In my twenties I worked for a large corporation in San Francisco as a legal secretary. Imagine, if you will, an off-the-chart, inattentive ADDer doing this job in the first place. This is a job that requires organizational skills, minimal ego, ability to take direction with a smile, learn new processes and technology, whether I liked them or not.
This profile that never suited me in any way, yet it supported me through college and graduate school, for which now I am extremely grateful.
In an effort to keep me on board, the company shuffled me around the legal department to various attorneys to see who I might show the most promise with. I ended up with a attorney who was three years my senior.
In the morning she plunked down several personal tasks for me to do like writing letters to her friends, paying her bills and basically anything but the work I thought I was hired to do. Little did I know that these tasks were commonly performed by secretaries.
Rather than just roll with it, I adopted an adversarial attitude and refused to be her personal assistant. In reality it really didn’t matter whether or not I did her personal work. I still received a paycheck. But this was the last straw for the company.
What mattered was that I had a job in a nice company that paid well, and I could actually avoid doing the legal secretarial work I abhorred doing in the first place, if only for a little while.
I was, instead, indignant, arrogant, distrusting, feeling put upon, taken advantage of, incredibly bored and plain angry. Who did she think she was anyway? I was not was much of a team player in those days.
Even though she WAS the boss, I acted as if she were not. I simply refused to acknowledge that I was given a job to do and was expected to do whatever the job entailed.
Of course, I WAS in the wrong job. My goal after graduating from college and completing my Secondary Credential program was to become a teacher. I was suppose to change lives! Yet, jobs were scarce for teachers. Still, I thought I was too good for this stuff.
Bottom line – I was fired! Again.
I had good friends who worked there, the company was very generous in a way that you rarely see today, and it was a comfortable place to hang on the way to figuring out how I was going to get to be the professional I so longed to be. But I was determined to start the ADD isolation process early in my career.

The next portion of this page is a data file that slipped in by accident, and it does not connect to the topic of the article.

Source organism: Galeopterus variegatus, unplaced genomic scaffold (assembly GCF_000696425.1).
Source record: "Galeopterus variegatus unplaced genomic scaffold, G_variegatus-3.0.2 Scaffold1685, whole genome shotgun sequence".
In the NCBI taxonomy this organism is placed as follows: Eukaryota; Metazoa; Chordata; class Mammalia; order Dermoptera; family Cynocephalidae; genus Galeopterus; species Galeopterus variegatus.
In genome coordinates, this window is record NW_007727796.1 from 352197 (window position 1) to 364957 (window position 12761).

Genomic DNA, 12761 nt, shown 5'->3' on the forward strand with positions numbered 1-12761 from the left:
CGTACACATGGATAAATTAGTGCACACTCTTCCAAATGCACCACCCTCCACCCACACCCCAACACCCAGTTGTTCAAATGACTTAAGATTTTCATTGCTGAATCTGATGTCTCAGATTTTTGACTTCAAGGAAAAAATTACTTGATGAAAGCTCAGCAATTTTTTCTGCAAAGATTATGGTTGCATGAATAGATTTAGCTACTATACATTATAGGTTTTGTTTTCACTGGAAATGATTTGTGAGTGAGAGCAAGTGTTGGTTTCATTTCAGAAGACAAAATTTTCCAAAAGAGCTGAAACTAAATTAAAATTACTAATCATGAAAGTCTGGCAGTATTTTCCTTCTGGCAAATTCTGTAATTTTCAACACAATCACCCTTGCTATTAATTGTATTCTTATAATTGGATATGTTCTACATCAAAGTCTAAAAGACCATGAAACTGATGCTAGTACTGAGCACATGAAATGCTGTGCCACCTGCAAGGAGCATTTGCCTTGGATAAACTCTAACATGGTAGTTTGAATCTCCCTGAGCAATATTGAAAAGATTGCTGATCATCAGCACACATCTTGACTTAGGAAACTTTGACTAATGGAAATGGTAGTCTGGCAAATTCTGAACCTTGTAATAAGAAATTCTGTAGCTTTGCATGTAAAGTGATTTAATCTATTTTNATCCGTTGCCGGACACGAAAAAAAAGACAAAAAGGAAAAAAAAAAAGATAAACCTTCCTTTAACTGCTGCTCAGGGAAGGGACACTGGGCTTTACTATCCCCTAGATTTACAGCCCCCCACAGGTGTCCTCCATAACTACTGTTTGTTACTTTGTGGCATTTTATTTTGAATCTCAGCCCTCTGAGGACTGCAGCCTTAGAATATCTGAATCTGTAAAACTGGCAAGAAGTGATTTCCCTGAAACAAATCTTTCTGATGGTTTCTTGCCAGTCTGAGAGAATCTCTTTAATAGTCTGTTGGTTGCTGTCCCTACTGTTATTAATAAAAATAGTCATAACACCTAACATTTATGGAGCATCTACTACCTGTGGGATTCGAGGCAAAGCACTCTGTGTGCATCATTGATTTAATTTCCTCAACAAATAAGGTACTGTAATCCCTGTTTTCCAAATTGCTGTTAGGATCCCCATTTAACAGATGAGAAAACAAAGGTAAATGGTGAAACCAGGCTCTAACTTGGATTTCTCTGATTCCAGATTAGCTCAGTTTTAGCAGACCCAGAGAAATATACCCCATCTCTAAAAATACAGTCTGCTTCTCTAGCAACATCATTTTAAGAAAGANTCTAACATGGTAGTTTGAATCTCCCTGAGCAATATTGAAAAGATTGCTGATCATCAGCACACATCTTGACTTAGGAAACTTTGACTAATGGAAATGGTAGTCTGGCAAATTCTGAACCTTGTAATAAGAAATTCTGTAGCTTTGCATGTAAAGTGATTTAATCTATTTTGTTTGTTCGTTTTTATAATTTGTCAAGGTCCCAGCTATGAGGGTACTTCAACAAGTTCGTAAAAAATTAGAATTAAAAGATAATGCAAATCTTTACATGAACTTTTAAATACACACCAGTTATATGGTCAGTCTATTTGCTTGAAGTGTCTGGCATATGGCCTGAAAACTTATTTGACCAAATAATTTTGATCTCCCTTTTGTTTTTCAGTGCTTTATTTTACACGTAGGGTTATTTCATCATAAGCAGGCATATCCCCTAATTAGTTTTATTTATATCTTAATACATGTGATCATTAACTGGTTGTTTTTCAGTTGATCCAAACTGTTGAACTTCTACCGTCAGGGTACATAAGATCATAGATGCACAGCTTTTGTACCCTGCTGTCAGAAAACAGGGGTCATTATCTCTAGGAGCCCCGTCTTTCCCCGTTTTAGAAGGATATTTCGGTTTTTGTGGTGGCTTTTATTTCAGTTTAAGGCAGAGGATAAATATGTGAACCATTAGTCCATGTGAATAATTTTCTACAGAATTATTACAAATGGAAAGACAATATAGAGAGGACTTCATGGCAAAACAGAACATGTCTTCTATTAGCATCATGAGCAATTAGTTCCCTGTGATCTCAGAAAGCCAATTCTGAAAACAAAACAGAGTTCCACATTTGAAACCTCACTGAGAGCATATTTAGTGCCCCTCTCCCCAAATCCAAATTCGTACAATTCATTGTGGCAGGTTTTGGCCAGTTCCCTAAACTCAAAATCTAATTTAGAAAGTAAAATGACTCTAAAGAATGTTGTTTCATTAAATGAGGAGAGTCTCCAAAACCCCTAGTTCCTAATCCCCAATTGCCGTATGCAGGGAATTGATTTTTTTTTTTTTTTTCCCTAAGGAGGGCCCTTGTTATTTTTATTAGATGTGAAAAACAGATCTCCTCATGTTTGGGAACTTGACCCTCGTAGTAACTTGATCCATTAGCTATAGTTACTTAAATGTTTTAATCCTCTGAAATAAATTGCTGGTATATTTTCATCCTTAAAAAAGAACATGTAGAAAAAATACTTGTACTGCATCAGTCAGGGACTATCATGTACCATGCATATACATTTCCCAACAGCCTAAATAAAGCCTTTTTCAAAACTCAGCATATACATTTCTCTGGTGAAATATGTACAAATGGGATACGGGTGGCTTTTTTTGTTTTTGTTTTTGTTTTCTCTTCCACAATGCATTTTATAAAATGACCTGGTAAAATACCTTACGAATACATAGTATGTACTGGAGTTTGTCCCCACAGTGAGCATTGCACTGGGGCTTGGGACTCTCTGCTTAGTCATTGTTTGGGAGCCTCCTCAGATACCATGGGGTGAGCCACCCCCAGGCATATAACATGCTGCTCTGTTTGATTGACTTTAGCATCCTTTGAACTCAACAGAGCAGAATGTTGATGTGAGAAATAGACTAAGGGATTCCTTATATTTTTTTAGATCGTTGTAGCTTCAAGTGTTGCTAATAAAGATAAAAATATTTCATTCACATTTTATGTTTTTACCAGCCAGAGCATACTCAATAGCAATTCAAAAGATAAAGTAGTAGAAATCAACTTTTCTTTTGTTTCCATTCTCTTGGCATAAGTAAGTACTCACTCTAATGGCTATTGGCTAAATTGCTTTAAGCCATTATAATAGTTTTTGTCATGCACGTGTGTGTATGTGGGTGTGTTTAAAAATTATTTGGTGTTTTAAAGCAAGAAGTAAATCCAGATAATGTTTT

Let me tell you, I scored no points on any count. Had I displayed one ounce of maturity and simply took the attitude of doing the best I could no matter what I was doing, there is no doubt in my mind today that my generosity of spirit would have been rewarded. At the very least, I could have taken pride in a job well done. Maturity rules!
Many of us ADDers tend to cut off our noses to spite our face when it would take just a minute or two to breathe and make another choice.
It would have also helped my diminishing self-confidence. I was just one angry employee.
I repeated this scenario until I was 29 years old when I finally got into my Master’s program and started heading down the path of career fulfillment. It was a LONG road.
In hindsight, it was really not necessary to go through what I went through.
If you are currently in a job that you do not feel measures up to either your expectations of how you think you should be doing, or is a step along the way to doing what you love, I say MAKE THE MOST OF IT. Here is what I only dream I had done at the time:
- Adopt an attitude of gratitude.
- Be determined to do the very best work you can do, no matter how much you are not loving it.
- Ask co-workers if you can help them if you have time on your hands.
- Smile more, encourage your co-workers.
- Act as if you love it – OK, just try it for a day and see what happens.
- Get coached to change directions – but don’t forget the folks (jobs) that helped you develop lifelong skills (physical, emotional and spiritual) along the way.
- Think of your “job” as a living in the present meditation.
- Always think about the tasks you enjoy doing and try to do more of them.
- Remember always that You Are the Boss of You.
Remember the road to career happiness often hurls us in a number of directions before we eventually recognize the path we are meant to take. Being on that path makes the “means to an end” so much more palatable. Learn more about how you can get coached today to change directions or do more of what you love in the work you are already doing. Schedule your Complimentary 30-60 minute Career Strategy session with Shell and take away a rush of cool ideas you can apply today.